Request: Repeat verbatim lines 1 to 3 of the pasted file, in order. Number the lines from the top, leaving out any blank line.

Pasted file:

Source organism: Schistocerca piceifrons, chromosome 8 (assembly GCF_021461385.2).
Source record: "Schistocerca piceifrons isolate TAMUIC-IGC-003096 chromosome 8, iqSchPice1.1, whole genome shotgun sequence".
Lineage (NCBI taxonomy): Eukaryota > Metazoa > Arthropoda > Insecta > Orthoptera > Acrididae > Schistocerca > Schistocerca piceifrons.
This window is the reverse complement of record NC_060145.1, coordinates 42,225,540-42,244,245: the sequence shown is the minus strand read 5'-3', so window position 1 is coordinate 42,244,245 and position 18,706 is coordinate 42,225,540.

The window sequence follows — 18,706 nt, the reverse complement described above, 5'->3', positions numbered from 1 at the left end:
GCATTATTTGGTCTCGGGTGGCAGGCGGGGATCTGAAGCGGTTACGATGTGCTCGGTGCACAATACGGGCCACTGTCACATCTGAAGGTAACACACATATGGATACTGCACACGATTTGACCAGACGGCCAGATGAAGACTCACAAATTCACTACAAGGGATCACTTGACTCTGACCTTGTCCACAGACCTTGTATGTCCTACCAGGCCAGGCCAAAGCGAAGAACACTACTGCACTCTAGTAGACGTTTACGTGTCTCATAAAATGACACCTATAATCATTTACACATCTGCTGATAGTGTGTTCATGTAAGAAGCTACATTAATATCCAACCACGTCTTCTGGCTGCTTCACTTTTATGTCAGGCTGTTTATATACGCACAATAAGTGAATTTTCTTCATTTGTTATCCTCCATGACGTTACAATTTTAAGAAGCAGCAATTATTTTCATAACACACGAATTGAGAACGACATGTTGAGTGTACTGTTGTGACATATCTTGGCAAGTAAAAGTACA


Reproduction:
Source organism: Schistocerca piceifrons, chromosome 8 (assembly GCF_021461385.2).
Source record: "Schistocerca piceifrons isolate TAMUIC-IGC-003096 chromosome 8, iqSchPice1.1, whole genome shotgun sequence".
Lineage (NCBI taxonomy): Eukaryota > Metazoa > Arthropoda > Insecta > Orthoptera > Acrididae > Schistocerca > Schistocerca piceifrons.